Clinical Briefs-By Louis Kuritzky, MD
Task Force V: White-Coat Hypertension
It is not uncommon for some patients to manifest an elevation of blood pressure only in a medical setting, a circumstance variously designated as white-coat hypertension (WCH), isolated office hypertension, clinic hypertension, and other names. The most common definition is the presence of consistently elevated blood pressure measured in the office, in the company of consistently normal blood pressure measured in nonmedical settings. Similarly, the term "white coat effect" has been coined to indicate the difference between measured ambulatory blood pressure.
WCH is present in about 20% of individuals designated as having hypertension. The magnitude of the white-coat effect appears to increase with increasing age, and disproportionately involves systolic blood pressure; that is, the lower blood pressure found at home is primarily a difference in systolic measurements, while diastolic pressure shows substantially less variation.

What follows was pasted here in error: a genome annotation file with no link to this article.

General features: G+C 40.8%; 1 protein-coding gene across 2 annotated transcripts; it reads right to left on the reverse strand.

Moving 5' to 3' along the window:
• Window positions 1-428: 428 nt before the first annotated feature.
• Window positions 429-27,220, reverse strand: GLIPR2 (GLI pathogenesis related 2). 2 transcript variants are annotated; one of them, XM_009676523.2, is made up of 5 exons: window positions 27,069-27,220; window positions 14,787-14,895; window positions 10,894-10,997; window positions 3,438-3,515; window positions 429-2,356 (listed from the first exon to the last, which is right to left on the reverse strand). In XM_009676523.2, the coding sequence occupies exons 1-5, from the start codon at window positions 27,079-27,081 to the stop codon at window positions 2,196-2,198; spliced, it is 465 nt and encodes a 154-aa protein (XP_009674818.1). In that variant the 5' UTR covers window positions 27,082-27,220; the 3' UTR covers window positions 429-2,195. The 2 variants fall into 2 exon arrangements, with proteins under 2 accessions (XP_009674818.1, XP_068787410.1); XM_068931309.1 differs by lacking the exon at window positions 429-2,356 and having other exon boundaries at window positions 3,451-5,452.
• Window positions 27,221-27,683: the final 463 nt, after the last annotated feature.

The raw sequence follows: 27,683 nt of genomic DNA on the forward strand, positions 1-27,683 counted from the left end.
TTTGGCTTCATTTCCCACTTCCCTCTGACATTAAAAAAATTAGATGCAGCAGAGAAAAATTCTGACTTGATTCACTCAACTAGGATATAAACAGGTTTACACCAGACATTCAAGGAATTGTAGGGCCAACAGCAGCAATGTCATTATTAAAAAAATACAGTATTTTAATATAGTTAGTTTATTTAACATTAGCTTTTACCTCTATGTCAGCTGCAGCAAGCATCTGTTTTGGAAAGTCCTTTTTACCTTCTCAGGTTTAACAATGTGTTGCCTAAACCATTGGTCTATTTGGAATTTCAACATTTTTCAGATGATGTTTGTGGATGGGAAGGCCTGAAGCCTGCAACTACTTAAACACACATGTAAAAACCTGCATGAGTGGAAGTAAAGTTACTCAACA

Whether target organ damage results from WCH is a matter of debate, but the predominance of information suggests little measurable consequences in such important realms as left ventricular hypertrophy. On the other hand, WCH is associated with microalbuminuria, albeit to a lesser degree than sustained hypertension.
Overall morbidity and mortality for WCH is small on an absolute basis, being minimally to only modestly increased compared to normals, and never approaching the magnitude of frankly hypertensive patients.
A final consensus on the consequences of WCH remains to be achieved. Since a substantial minority of WCH patients go on to have sustained hypertension in a fairly brief time period (11-37% over 3-5 years), patients with WCH are recommended to undergo follow-up on an indefinite basis.
Pickering TG, et al. Blood Press Monit 1999;4:333-341.